Pluot/stone fruit with 2 fruits from single blooms?

What is this called when a pluot or other stone fruit produces 2 fruits from a single flower?

This is the first year that this tree is producing fruits and at least 50% of them are double like this. I haven’t seen this with any of my other plums, apricots or pluots.

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Yes happens from time to time. I would remove it as they are too close. Will probably abort anyway.

I call it a twin. There are also triplets and once in a while, quadruplets. It’s happened more with peaches in my yard.

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it would take a lot of effort to remove all of the twins especially since about half of the fruits it is setting this year are twins. the part i don’t understand is why is this only happening so regularly on this tree? i couldn’t find a single twin on the other tree i have of the same variety. could it be a mutation of the variety in this graft?

Mother Nature will so no worries. Very few will make it to maturity. Well they may but will be small underdeveloped fruits. Thinning is the only way to get decent fruit. A tree can only produce so much sugar, you can have that amount in 160 fruits or 80 fruits which will be bigger and sweeter. It appears nearby leaves determine the sugar level. As it is made with sunlight. It’s so important to thin properly for excellent fruit.

It isn’t any much effort than normal thinning. For a plum tree that set well, you will need to thin at least 75% of the fruitlets…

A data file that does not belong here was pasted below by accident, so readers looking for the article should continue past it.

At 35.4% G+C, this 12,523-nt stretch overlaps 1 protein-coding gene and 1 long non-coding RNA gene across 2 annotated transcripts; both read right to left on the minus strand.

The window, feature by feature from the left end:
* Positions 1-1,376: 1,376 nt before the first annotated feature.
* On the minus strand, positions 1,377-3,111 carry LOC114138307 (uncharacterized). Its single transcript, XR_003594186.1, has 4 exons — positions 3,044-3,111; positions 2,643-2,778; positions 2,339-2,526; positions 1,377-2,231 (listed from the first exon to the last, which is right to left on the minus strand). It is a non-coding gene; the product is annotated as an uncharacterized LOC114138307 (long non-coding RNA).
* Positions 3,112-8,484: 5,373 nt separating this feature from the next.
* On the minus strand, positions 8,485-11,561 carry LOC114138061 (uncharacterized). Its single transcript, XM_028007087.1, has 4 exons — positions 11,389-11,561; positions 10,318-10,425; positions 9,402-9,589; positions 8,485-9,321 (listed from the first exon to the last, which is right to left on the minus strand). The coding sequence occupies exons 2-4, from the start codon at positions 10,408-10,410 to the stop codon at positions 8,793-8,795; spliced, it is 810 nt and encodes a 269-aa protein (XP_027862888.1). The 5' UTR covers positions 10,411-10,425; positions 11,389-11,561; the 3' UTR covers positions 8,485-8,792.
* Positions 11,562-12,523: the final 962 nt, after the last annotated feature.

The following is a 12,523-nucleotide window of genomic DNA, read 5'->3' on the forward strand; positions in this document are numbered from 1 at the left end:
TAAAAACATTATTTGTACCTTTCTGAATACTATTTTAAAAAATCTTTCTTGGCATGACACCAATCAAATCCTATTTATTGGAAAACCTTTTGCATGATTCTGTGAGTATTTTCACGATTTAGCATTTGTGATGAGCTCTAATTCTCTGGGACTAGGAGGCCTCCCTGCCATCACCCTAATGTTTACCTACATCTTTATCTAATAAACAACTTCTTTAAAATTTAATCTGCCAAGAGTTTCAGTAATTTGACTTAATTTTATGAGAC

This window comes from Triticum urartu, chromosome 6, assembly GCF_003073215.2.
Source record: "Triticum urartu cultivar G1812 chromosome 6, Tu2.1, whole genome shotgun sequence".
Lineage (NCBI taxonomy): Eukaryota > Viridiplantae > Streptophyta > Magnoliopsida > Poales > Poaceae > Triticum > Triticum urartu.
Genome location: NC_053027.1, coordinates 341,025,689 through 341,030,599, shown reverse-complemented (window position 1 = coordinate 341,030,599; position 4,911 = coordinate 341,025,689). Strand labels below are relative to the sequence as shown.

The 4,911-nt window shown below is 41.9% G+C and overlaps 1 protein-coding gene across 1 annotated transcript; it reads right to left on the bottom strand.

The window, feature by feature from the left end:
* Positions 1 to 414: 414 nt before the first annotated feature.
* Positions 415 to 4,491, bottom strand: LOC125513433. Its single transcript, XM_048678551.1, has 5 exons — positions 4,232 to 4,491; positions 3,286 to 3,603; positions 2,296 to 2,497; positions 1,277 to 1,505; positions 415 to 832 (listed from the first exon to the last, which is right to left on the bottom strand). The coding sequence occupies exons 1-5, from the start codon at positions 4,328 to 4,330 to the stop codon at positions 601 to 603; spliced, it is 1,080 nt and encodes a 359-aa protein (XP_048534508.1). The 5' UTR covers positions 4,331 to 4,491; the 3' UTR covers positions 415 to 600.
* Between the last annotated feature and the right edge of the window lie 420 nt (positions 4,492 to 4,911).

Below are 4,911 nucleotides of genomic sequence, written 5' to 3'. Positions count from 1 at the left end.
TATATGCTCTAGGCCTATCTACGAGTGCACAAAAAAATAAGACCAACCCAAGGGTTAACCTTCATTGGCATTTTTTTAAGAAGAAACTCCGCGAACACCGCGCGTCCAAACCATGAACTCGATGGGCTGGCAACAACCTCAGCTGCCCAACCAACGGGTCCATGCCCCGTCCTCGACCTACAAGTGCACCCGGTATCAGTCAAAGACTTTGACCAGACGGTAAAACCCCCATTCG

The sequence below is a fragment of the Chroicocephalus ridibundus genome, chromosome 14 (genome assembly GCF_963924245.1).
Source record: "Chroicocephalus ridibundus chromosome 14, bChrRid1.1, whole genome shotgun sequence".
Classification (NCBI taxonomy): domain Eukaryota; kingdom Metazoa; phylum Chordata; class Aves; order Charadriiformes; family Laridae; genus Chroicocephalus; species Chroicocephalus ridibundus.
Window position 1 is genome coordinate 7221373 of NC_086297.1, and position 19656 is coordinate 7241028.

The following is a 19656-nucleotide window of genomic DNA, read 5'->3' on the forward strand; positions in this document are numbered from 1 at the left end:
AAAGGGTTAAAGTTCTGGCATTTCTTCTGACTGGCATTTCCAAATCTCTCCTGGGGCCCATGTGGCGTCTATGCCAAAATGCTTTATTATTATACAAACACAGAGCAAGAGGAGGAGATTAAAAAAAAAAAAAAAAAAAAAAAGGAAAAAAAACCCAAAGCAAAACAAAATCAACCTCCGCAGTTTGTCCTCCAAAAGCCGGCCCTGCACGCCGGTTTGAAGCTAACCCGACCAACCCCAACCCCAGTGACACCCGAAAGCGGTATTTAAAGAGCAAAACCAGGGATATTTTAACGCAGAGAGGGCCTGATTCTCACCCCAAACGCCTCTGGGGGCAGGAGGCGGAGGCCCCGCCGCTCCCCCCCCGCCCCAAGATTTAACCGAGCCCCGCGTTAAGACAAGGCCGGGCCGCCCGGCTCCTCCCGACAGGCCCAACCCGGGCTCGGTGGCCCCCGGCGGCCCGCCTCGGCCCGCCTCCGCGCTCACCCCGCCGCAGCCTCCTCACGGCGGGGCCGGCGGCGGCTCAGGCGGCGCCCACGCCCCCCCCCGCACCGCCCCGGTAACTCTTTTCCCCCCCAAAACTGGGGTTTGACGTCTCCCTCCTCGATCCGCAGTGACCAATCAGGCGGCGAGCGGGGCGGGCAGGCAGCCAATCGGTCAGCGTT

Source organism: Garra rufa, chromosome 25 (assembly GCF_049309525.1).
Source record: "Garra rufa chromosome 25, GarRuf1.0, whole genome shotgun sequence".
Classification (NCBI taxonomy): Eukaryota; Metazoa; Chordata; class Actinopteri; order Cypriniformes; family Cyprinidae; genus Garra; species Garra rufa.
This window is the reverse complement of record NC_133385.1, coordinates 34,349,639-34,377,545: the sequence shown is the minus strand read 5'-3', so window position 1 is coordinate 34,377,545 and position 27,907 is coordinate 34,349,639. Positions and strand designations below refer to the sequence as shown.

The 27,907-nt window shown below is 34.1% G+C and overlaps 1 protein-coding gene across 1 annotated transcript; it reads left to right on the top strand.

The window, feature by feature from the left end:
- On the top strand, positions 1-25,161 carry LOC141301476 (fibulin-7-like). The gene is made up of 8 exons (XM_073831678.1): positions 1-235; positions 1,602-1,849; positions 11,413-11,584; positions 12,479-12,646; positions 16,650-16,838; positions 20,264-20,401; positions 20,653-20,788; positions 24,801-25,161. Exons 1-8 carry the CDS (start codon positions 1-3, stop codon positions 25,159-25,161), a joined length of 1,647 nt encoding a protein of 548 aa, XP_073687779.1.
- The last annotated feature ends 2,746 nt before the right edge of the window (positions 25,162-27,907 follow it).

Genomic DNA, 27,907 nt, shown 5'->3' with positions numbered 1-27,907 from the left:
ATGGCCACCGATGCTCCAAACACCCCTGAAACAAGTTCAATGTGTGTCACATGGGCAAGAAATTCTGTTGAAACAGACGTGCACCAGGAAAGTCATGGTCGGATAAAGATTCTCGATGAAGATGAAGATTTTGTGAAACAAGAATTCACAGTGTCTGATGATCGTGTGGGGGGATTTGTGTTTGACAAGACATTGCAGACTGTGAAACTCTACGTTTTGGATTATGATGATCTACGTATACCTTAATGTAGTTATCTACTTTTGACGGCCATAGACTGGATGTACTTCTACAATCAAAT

I have had a lot of fruit drop on plums, though, so I am not thinning as much as previous.

I think someone on the forum,once mentioned,that a cooler temperature during pollination has something to do with the cause.
When that happened to a young tree of mine,with not much fruit,I pinched off one twin and let the other grow and it seemed to work,but it’s been

I’m in Albuquerque, so we definitely have cool weather during bloom… the last 2 years all of my japanese plums and pluots lost their fruit from late freezes so I haven’t had the problem of needing to thin the fruits yet. I’m crossing my fingers that there won’t be another late freeze this year!

It’s caused by excessive heat and/or water stress during bloom formation the previous summer. Most certainly not a mutation. Cherries and peaches/nectarine are where I see the most.


thanks for the reason! that makes sense. my trees shouldn’t have been water stressed since i water regularly, but late summer typically gets over 100 and the sun is pretty intense at 5000ft above sea level